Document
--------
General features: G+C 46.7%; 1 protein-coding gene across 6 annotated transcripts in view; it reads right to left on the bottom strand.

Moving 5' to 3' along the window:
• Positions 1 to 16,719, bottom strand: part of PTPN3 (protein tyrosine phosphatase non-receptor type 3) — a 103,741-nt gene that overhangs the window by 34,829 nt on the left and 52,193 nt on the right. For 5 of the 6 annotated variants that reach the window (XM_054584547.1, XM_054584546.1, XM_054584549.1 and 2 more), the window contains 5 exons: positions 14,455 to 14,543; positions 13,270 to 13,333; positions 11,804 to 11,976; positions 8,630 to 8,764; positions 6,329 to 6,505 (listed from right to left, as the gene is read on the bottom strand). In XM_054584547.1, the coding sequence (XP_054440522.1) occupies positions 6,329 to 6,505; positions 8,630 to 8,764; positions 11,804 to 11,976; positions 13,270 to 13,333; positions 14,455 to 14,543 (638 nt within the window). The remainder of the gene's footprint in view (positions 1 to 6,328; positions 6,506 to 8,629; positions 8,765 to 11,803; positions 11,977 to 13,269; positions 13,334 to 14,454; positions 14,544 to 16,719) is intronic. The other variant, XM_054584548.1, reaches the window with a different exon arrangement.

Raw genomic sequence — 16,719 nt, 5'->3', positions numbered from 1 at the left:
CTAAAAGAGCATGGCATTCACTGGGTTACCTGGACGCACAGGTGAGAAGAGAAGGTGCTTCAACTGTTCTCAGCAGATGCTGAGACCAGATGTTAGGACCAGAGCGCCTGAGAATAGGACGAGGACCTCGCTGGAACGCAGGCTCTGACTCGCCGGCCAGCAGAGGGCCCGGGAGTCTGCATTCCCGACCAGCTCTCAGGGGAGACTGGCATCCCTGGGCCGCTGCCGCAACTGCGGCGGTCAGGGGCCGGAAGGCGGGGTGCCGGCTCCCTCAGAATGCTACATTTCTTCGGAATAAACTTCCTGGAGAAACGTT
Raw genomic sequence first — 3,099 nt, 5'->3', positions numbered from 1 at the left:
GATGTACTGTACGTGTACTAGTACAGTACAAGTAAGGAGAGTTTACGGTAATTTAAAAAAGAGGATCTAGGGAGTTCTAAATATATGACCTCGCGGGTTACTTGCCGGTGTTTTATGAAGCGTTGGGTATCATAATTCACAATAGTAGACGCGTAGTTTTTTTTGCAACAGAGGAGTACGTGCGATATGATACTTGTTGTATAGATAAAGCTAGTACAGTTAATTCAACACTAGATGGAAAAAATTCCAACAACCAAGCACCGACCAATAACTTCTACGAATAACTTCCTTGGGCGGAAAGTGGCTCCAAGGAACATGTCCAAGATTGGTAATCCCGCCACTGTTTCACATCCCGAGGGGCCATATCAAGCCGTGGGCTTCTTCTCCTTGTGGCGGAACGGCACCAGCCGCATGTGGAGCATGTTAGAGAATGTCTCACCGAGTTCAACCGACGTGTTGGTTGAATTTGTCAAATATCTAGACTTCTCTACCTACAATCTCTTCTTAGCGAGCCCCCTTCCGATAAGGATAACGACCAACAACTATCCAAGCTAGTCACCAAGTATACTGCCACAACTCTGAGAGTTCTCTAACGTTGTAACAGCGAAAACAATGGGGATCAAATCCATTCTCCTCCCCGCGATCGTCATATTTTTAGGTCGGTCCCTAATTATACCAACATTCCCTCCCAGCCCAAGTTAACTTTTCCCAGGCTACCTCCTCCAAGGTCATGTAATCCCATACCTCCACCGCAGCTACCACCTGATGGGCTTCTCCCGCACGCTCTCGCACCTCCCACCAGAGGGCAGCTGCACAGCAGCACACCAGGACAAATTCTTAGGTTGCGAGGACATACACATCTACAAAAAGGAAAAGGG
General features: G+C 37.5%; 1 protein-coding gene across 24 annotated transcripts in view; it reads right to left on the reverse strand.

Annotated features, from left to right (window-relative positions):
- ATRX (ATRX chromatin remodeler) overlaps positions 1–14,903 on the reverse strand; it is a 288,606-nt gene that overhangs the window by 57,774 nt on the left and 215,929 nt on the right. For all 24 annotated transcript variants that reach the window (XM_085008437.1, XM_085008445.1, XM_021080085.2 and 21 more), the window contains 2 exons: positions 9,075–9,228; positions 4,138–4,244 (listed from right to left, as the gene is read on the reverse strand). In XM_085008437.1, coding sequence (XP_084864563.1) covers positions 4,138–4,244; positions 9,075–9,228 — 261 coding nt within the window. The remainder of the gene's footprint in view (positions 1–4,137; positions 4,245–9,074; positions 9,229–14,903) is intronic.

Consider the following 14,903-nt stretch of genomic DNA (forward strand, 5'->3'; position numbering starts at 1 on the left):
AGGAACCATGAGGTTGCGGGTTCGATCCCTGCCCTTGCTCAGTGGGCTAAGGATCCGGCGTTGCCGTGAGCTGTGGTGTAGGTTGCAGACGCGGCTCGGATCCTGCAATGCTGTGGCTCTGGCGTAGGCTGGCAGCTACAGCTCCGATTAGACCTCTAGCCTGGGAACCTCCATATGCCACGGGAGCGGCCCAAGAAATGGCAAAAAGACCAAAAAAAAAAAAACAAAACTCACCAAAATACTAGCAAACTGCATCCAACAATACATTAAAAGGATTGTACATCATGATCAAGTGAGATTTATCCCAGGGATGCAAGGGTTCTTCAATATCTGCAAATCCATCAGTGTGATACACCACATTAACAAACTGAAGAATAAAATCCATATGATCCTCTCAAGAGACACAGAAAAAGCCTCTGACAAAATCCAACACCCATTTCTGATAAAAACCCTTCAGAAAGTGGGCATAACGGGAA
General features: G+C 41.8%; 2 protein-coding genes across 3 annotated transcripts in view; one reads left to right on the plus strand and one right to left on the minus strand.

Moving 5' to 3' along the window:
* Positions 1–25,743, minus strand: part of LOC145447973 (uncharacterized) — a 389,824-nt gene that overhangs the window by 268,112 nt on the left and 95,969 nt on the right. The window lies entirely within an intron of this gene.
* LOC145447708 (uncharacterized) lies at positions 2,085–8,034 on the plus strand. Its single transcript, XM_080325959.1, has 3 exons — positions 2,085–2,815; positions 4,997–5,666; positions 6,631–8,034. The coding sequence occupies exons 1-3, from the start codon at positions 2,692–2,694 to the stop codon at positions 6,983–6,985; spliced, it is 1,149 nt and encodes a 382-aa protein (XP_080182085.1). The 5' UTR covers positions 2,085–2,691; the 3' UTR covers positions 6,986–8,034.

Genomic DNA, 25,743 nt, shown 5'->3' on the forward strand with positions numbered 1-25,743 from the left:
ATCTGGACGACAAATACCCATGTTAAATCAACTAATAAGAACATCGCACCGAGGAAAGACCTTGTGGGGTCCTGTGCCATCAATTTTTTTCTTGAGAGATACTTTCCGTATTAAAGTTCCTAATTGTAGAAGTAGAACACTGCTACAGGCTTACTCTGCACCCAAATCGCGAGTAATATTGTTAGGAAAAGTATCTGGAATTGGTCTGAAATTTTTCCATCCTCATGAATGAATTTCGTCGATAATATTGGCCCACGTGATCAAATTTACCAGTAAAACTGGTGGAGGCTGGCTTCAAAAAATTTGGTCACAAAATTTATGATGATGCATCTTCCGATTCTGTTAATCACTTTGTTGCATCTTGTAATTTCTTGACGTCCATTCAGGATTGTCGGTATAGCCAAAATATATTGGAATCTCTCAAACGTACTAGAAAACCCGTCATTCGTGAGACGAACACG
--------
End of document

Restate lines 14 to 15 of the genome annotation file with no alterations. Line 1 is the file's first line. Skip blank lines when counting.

Moving 5' to 3' along the window:
* Positions 1–25,743, minus strand: part of LOC145447973 (uncharacterized) — a 389,824-nt gene that overhangs the window by 268,112 nt on the left and 95,969 nt on the right. The window lies entirely within an intron of this gene.